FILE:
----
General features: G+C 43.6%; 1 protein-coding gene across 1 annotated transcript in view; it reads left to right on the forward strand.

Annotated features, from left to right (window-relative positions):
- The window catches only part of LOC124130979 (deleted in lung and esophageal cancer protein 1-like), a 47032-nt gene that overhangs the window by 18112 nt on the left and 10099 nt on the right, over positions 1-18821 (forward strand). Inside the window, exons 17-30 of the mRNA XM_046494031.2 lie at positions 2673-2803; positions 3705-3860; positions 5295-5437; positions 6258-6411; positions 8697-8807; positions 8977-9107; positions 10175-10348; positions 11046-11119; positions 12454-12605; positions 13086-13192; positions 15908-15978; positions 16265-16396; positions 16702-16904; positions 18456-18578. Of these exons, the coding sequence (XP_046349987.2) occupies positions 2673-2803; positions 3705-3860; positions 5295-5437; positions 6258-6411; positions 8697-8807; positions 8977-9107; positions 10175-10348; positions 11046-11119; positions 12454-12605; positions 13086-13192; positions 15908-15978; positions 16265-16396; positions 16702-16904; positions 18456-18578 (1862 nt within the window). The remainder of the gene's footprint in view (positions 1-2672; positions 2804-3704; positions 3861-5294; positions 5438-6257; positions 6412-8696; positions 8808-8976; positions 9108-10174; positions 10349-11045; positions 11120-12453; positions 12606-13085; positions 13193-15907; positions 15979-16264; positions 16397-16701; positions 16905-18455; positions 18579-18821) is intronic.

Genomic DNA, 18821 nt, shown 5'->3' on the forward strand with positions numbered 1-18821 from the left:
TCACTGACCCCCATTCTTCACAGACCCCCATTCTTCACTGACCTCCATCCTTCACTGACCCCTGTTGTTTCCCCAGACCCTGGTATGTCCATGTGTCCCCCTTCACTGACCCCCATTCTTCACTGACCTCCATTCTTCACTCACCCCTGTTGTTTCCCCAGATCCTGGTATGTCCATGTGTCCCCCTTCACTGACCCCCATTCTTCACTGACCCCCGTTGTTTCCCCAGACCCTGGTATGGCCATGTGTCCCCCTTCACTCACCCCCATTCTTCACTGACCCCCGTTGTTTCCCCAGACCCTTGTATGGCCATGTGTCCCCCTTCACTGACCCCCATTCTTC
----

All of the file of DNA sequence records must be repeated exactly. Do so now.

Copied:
General features: G+C 43.6%; 1 protein-coding gene across 1 annotated transcript in view; it reads left to right on the forward strand.

Annotated features, from left to right (window-relative positions):
- The window catches only part of LOC124130979 (deleted in lung and esophageal cancer protein 1-like), a 47032-nt gene that overhangs the window by 18112 nt on the left and 10099 nt on the right, over positions 1-18821 (forward strand). Inside the window, exons 17-30 of the mRNA XM_046494031.2 lie at positions 2673-2803; positions 3705-3860; positions 5295-5437; positions 6258-6411; positions 8697-8807; positions 8977-9107; positions 10175-10348; positions 11046-11119; positions 12454-12605; positions 13086-13192; positions 15908-15978; positions 16265-16396; positions 16702-16904; positions 18456-18578. Of these exons, the coding sequence (XP_046349987.2) occupies positions 2673-2803; positions 3705-3860; positions 5295-5437; positions 6258-6411; positions 8697-8807; positions 8977-9107; positions 10175-10348; positions 11046-11119; positions 12454-12605; positions 13086-13192; positions 15908-15978; positions 16265-16396; positions 16702-16904; positions 18456-18578 (1862 nt within the window). The remainder of the gene's footprint in view (positions 1-2672; positions 2804-3704; positions 3861-5294; positions 5438-6257; positions 6412-8696; positions 8808-8976; positions 9108-10174; positions 10349-11045; positions 11120-12453; positions 12606-13085; positions 13193-15907; positions 15979-16264; positions 16397-16701; positions 16905-18455; positions 18579-18821) is intronic.

Genomic DNA, 18821 nt, shown 5'->3' on the forward strand with positions numbered 1-18821 from the left:
TCACTGACCCCCATTCTTCACAGACCCCCATTCTTCACTGACCTCCATCCTTCACTGACCCCTGTTGTTTCCCCAGACCCTGGTATGTCCATGTGTCCCCCTTCACTGACCCCCATTCTTCACTGACCTCCATTCTTCACTCACCCCTGTTGTTTCCCCAGATCCTGGTATGTCCATGTGTCCCCCTTCACTGACCCCCATTCTTCACTGACCCCCGTTGTTTCCCCAGACCCTGGTATGGCCATGTGTCCCCCTTCACTCACCCCCATTCTTCACTGACCCCCGTTGTTTCCCCAGACCCTTGTATGGCCATGTGTCCCCCTTCACTGACCCCCATTCTTC